Penny Chrimes studied with award winning author Catherine Johnson on our online Writing YA and Children’s Fiction course in 2016. Now she’s represented by Curtis Brown agent Lisa Babalis and has an exciting two-book deal with Hachette Children’s Group for two middle grade novels.
We found out more about her journey to publication …
You were a student on our online Writing YA and Children’s Fiction course in 2016. How did your time studying with us impact your approach to writing?
I found the very structured and practical process of working through the course really useful – and the wisdom and advice from Catherine Johnson was inspiring. I learned so much from the other students on the course – everyone was very supportive of each other, and the variety of imaginative worlds that people had created was amazing. The other students were so good at pointing out problems that I was trying to ignore and hide under the carpet.
I was returning to writing after quite a long break – I’d taken a big gamble and given up the day job as an Executive Producer at Sky News because I was longing to write full-time. But I felt, although I had had picture books and early middle-grade books published in the past, that I really wanted to get to grips with plotting and characterisation in order to write a full-length novel for children. I realised whilst doing the course that I had a lot to learn, and in fact I had a bit of a crisis of confidence half-way along, which Anna helped me to get through. The Curtis Brown Creative team were really hands on and helpful.
Many of our students find their writing community on our courses, are you still in touch with any of your course mates?
Some of us who could get to London met up at the end of the course at a great café at the top of Waterstone’s huge bookshop in Piccadilly – it was great to meet them and link them to the worlds they had created.
You’re represented by Curtis Brown’s Lisa Babalis, what was the process of getting an agent like for you?
There was an opportunity to chat to various agents online towards the end of the course, and that was really useful in terms of getting an idea about what they were looking for, and the best way to go about finding someone who really loves your work. It can be such a slow and discouraging process sending your work off to agents and not hearing back for ages because they are so busy – doing the course and having a chance to chat to agents directly was helpful. Lisa contacted me after the course after reading the book I was working on at the time, and we met up for a chat at the Haymarket office and got on really well. We both seemed to love the same children’s books, which is always a good start, and we had a great chat about the writers old and new we both like; it seemed like it was going to be an easy, fun relationship from that first meeting.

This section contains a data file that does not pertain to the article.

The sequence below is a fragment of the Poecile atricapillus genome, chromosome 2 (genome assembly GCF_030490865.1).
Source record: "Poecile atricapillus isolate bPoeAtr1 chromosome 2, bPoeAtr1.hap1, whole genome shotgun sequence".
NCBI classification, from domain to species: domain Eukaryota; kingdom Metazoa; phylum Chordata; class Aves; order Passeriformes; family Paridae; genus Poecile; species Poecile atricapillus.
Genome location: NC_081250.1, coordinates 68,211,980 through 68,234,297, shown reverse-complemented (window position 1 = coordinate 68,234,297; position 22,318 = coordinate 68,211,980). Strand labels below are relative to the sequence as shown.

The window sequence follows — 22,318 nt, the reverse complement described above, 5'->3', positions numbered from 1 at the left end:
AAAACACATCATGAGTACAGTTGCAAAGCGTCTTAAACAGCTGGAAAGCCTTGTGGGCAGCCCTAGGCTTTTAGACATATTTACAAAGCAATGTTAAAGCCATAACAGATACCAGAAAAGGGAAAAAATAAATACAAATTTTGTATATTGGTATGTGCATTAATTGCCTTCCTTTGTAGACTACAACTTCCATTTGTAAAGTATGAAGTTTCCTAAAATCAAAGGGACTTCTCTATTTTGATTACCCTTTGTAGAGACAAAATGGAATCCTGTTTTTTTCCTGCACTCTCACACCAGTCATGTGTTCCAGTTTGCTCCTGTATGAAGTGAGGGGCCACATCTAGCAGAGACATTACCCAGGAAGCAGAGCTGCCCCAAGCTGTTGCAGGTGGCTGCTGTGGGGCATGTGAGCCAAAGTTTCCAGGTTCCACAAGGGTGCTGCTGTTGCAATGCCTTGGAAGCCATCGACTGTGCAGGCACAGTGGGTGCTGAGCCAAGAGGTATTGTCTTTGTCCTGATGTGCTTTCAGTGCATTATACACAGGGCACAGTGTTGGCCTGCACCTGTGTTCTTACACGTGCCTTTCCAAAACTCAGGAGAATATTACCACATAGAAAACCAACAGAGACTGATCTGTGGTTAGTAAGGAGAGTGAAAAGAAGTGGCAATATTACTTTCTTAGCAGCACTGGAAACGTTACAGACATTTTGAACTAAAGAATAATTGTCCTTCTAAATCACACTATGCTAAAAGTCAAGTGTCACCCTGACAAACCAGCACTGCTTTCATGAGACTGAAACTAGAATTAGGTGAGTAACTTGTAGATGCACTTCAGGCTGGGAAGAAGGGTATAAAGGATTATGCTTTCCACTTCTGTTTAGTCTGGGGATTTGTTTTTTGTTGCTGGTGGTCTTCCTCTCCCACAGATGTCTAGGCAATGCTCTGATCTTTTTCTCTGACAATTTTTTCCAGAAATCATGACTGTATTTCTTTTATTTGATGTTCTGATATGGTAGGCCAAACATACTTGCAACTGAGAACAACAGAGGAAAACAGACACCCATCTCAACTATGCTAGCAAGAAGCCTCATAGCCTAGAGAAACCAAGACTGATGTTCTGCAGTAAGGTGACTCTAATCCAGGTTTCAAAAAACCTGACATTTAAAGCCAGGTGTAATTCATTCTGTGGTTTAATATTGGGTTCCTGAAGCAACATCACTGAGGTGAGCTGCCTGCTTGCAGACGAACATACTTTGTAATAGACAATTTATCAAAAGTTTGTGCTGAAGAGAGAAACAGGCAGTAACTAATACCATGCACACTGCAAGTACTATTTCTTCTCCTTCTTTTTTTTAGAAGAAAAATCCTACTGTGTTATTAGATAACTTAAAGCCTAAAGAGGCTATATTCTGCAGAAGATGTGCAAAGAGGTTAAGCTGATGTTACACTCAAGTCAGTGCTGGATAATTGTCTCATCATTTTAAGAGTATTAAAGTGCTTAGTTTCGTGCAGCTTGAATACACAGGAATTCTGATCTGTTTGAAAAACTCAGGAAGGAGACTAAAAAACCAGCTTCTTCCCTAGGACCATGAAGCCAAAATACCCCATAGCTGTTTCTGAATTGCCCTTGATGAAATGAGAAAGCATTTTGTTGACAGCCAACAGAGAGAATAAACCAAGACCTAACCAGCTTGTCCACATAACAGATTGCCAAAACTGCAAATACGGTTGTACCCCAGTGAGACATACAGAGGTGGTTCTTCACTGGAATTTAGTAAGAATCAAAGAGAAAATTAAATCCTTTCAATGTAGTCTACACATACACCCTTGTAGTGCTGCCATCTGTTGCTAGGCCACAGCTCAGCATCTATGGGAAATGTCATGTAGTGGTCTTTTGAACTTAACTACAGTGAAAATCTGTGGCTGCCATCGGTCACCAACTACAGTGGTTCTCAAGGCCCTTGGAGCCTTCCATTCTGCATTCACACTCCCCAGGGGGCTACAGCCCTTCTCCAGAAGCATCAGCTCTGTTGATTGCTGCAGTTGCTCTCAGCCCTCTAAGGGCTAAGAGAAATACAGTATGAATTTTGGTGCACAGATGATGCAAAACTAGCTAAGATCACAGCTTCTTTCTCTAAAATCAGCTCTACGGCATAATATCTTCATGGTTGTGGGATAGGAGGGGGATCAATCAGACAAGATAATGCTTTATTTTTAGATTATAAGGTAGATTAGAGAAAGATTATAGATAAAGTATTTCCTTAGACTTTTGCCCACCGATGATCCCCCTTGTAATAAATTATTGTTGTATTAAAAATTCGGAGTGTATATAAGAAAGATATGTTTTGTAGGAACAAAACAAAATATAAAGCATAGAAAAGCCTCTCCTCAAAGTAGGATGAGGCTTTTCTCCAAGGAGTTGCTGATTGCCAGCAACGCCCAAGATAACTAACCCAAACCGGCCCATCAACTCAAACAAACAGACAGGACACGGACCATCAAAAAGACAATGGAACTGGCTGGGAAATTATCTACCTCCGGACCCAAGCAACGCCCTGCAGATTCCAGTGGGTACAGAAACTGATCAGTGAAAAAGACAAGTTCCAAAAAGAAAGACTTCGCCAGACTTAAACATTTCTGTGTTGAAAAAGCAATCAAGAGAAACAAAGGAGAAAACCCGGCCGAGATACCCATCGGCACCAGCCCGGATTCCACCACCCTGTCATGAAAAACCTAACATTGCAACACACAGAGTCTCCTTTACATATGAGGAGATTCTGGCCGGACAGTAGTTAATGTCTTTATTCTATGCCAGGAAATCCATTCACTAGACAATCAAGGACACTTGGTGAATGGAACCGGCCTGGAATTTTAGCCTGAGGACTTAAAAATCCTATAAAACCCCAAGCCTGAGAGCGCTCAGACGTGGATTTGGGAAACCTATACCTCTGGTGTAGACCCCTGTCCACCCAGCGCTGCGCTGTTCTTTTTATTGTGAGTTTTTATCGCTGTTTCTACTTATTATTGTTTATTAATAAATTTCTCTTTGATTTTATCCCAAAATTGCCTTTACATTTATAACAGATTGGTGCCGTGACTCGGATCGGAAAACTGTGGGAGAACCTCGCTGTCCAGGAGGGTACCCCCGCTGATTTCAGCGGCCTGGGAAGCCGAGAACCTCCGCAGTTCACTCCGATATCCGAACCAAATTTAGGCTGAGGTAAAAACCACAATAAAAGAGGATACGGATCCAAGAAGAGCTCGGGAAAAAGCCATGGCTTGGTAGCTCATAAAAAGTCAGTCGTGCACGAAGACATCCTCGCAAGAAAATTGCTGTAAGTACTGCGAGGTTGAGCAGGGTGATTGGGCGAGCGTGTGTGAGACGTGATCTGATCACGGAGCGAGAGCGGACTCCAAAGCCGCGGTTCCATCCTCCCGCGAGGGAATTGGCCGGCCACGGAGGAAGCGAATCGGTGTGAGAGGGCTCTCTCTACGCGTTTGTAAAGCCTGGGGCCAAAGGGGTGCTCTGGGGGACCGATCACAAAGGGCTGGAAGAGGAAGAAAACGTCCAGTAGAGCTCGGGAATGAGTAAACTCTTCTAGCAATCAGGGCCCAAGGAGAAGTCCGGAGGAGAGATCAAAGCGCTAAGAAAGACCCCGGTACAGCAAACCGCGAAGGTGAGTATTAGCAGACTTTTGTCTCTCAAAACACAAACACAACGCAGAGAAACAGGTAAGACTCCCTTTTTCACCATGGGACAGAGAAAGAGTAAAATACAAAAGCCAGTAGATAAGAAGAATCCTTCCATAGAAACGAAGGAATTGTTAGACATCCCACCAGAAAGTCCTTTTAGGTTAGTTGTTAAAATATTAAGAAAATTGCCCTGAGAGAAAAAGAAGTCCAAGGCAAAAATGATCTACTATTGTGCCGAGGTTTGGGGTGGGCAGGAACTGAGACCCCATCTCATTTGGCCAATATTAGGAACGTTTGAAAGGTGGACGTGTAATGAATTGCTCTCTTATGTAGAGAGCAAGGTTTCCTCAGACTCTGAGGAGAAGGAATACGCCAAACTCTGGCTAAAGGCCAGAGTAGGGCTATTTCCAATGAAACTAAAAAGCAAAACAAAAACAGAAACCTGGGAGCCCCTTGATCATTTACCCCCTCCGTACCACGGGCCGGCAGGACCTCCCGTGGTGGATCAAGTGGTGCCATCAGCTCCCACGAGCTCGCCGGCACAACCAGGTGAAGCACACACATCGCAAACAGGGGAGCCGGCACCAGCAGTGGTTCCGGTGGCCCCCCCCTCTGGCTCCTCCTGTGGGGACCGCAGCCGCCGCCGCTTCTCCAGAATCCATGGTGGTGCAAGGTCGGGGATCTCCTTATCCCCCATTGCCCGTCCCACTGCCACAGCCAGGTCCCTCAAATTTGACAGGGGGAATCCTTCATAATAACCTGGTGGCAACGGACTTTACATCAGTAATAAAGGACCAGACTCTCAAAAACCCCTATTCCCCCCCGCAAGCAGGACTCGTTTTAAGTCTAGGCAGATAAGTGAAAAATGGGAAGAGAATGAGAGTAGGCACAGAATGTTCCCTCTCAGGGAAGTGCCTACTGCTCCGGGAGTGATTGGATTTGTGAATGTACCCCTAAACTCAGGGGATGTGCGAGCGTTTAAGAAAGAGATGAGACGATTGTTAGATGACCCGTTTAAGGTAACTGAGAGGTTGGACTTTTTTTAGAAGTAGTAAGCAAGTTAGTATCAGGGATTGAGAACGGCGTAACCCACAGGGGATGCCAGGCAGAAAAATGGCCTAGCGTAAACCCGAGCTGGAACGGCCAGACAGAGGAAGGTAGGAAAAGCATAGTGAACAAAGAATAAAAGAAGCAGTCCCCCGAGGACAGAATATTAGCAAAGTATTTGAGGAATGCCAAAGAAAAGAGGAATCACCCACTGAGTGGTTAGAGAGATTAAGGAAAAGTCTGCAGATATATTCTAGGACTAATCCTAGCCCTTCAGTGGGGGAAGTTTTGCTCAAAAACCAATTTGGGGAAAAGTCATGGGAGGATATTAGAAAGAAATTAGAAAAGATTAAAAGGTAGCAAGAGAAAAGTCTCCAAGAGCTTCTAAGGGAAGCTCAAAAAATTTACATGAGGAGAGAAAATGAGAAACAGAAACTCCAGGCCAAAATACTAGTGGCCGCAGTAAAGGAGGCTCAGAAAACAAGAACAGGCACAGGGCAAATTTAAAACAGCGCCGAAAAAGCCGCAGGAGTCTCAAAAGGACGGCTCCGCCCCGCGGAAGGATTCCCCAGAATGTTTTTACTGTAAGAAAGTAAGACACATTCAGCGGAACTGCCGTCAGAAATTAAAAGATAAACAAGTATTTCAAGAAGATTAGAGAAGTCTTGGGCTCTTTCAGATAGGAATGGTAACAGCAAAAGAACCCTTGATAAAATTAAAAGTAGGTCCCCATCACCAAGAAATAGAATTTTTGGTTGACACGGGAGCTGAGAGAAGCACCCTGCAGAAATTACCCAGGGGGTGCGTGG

Your debut middle grade novel Tiger Heart will be published by Hachette Children’s Group in January 2020. What was it like working with Lisa to get your novel ready to send to publishers?
Lisa had been very supportive since we started working together after I did the course. The book I wrote whilst on the course sadly didn’t find a home – or hasn’t so far! – but I just kept writing, and trying out different stories and writing for different age groups. Lisa is great at spotting flaws in my plots, and helping me to make the manuscript the best it can possibly be before sending it off. And she was always encouraging when it felt like nothing was ever going to work. I think she also spotted that I needed to stop being a journalist, after many years in newsrooms, and worrying about facts too much – which kind of freed me up to have fun with my writing. And just make stuff up!
Your debut is full of magic and adventure. At its heart is the relationship between a tiger and protagonist Fly. Can you tell us a bit more about Tiger Heart and what inspired you to write this story?
Tiger Heart is the story of a chimney sweep who falls into a tiger’s cage. Fly is the grubby leader of a gang of gutterlings – but with one lick of her scuffed knees the tiger recognises her royal blood. Though Fly doesn’t believe for one minute that she’s a princess, she vows to free him and return him to his homeland; the pair set off on an adventure that involves a hypnotic ruby and mystical land across the ocean, and escaping from the dark forces that stand in their way.
The story had been lurking in a drawer in the back of my brain for years. I was doing some research in an East End local archive for a television documentary on war-time London, and got distracted by looking at Victorian photographs, which wasn’t at all relevant to the task in hand. Amongst them I found a newspaper story about Jamrach’s menagerie which was a huge warehouse where animals were brought from all over the world and sold to rich collectors. The thought of those sad animals caged in the gloom of that place stuck with me ever since– as well as a newspaper story about the day a tiger escaped and ran down Ratcliffe Highway, and seized a small boy in its jaws. Jamrach beat the tiger over the head until it dropped the child, who survived. Nothing is recorded about what happened to the poor tiger. I always wanted to free that tiger, and the rest of the animals, and in Tiger Heart Fly does the job for me.
It’s also been a process of teaching myself 18th and 19th century slang; I have a book as thick as a tree trunk on my desk which has become my Bible for gutterling-speak. As well as making up a few words of my own. The book has a glossary at the end, so readers can become as fluent as Fly.
Can you share any hints as to what book two will be about?
The second book follows the same gang of gutterlings, who improbably enough come across another magical beast that they discover lurking beneath London’s streets.
If you’re working on a YA or middle grade novel apply now to study on our spring 2020 Writing YA and Children’s Fiction course.